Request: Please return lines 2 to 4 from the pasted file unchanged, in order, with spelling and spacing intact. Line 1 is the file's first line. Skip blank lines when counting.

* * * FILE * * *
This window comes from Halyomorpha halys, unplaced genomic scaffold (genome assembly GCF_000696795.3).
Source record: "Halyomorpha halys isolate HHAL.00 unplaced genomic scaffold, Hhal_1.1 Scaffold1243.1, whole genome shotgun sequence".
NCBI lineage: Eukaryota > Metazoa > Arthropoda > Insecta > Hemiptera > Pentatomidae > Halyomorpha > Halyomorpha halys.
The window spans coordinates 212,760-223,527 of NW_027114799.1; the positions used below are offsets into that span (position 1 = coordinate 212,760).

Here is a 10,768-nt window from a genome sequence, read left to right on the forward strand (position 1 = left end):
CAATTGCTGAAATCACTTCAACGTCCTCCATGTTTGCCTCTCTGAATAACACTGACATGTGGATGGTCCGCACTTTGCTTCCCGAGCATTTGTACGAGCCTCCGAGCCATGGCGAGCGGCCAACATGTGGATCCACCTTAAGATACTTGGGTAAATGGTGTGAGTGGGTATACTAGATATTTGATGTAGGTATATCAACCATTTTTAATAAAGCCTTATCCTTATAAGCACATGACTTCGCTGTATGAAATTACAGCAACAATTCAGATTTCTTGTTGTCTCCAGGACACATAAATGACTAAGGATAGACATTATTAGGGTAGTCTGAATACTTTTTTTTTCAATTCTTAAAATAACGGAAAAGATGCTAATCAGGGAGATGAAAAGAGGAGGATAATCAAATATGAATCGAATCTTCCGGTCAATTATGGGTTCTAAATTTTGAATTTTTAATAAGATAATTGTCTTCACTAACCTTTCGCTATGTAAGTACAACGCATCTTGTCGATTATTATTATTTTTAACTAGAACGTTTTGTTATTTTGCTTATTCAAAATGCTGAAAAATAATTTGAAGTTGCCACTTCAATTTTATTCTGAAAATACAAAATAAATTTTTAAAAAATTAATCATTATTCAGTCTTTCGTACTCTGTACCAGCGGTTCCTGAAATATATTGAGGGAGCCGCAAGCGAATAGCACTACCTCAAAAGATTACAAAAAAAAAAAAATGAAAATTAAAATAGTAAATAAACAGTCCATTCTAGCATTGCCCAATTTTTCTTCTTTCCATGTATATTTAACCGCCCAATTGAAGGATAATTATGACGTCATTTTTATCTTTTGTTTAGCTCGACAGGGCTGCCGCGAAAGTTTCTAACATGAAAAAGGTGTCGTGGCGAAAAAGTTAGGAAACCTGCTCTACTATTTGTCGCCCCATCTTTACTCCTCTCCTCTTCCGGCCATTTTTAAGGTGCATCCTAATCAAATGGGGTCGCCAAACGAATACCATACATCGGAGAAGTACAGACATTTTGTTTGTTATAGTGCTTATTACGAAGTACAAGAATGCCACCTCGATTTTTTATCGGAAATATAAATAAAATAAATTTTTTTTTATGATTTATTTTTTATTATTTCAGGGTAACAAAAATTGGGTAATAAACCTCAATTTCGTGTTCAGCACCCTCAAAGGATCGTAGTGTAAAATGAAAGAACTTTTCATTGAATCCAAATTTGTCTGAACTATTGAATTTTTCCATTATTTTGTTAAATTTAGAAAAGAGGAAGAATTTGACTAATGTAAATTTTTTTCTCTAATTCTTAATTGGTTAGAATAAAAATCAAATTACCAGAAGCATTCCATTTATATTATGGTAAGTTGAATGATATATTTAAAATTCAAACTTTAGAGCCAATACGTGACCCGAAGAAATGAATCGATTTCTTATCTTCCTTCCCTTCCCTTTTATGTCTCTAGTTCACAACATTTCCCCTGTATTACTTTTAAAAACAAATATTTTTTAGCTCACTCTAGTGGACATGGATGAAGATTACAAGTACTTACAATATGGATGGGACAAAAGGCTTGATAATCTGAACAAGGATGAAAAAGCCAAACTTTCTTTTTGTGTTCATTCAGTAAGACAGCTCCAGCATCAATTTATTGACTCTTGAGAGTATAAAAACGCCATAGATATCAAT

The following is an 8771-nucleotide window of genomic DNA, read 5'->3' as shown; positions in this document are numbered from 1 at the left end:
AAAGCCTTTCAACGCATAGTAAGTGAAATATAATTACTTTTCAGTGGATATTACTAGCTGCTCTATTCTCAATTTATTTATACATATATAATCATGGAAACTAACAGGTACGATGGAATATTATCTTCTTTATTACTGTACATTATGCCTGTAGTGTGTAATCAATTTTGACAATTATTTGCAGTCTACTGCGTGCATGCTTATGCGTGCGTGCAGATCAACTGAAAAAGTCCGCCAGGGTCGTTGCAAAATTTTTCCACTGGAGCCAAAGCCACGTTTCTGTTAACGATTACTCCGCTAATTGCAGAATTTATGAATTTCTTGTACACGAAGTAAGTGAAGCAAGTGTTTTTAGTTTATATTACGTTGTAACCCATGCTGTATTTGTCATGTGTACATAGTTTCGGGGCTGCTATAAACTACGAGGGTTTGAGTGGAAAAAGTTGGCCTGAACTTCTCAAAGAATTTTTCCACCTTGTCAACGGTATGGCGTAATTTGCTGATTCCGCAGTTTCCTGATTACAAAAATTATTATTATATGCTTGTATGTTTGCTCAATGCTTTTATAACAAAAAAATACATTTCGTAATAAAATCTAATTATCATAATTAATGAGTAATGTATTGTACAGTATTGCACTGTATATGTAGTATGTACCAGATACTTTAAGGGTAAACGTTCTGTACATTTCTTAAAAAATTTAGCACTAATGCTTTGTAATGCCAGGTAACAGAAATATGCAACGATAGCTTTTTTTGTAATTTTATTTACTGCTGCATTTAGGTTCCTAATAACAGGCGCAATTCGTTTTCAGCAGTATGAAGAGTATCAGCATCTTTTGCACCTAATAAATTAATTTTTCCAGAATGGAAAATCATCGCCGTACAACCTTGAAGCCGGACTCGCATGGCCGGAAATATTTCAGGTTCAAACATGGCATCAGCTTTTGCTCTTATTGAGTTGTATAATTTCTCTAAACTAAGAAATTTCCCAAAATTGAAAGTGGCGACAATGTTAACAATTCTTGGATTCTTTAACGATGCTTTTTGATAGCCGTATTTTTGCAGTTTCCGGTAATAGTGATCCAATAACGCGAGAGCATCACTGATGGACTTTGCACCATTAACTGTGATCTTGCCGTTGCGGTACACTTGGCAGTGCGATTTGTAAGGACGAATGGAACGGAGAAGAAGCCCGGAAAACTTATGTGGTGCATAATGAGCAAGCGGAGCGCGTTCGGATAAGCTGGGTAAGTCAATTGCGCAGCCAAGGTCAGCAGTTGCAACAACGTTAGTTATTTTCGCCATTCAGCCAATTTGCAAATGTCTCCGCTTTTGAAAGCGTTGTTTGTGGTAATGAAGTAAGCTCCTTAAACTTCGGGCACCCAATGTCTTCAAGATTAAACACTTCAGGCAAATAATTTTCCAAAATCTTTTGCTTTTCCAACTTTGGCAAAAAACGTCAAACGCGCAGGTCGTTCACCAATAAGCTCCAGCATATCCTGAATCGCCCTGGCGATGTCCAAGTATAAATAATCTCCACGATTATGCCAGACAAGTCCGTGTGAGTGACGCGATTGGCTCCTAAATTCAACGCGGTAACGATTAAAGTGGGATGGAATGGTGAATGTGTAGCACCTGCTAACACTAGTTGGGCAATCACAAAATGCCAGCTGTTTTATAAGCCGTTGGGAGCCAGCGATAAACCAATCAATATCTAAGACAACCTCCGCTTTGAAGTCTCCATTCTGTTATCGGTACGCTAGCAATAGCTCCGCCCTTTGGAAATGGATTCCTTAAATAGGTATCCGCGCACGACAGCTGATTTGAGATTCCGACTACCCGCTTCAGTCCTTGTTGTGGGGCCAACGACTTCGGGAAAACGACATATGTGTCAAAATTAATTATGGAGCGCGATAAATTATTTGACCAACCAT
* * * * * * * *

Source record: "Halyomorpha halys isolate HHAL.00 unplaced genomic scaffold, Hhal_1.1 Scaffold1243.1, whole genome shotgun sequence".
NCBI lineage: Eukaryota > Metazoa > Arthropoda > Insecta > Hemiptera > Pentatomidae > Halyomorpha > Halyomorpha halys.
The window spans coordinates 212,760-223,527 of NW_027114799.1; the positions used below are offsets into that span (position 1 = coordinate 212,760).